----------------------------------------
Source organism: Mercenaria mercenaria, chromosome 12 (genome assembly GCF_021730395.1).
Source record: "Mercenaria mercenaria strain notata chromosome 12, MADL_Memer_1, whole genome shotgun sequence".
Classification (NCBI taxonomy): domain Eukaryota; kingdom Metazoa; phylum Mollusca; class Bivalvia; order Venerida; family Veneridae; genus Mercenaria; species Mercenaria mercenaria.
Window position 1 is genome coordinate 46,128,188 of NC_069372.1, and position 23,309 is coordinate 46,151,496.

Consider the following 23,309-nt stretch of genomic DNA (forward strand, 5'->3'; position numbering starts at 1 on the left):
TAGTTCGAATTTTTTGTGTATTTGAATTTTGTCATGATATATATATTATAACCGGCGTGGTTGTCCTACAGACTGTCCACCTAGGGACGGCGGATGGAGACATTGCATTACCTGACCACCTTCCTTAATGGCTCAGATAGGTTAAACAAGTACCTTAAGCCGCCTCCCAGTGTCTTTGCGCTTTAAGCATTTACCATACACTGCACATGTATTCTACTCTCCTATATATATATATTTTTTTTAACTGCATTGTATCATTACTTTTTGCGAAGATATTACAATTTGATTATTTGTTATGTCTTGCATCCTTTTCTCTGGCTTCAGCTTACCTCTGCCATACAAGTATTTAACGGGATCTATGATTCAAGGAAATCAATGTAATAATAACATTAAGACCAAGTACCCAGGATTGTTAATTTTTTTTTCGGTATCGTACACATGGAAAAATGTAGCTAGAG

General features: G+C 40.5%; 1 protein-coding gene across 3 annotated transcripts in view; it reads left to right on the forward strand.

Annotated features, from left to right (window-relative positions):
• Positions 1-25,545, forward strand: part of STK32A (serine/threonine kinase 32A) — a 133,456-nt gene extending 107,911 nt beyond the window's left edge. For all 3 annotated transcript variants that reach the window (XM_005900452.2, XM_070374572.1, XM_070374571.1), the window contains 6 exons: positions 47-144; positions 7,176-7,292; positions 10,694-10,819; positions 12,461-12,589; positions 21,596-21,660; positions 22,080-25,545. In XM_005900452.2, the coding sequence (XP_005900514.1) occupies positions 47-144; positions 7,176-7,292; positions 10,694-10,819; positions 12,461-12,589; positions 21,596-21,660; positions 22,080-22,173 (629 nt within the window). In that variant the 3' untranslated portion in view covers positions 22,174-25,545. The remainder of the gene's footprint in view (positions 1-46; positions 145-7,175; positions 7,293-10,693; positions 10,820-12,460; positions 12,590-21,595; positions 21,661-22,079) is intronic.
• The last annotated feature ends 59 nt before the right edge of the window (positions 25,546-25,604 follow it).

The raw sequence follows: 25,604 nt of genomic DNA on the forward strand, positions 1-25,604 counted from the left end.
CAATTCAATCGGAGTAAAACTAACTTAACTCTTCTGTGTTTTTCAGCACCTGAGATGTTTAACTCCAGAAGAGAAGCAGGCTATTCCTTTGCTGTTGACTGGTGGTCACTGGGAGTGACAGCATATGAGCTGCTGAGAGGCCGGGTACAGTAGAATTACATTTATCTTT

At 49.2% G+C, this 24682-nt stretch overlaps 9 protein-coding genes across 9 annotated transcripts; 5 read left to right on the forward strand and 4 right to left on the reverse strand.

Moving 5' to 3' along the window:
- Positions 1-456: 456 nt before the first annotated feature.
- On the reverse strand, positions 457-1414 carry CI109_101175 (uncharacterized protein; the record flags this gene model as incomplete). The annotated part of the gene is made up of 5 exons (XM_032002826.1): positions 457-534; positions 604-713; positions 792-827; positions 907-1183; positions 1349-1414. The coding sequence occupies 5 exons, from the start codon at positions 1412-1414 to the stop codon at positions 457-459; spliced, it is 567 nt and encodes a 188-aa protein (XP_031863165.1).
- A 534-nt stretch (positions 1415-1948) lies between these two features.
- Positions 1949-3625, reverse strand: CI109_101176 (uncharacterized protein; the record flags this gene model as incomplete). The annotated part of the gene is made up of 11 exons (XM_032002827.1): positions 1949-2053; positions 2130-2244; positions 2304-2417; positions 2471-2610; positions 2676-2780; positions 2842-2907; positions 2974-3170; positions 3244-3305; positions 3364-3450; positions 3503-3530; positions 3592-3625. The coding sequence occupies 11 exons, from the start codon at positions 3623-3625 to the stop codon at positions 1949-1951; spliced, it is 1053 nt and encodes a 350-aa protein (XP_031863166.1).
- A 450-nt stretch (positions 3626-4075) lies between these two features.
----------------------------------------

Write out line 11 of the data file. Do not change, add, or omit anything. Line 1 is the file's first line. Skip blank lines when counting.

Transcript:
The raw sequence follows: 25,604 nt of genomic DNA on the forward strand, positions 1-25,604 counted from the left end.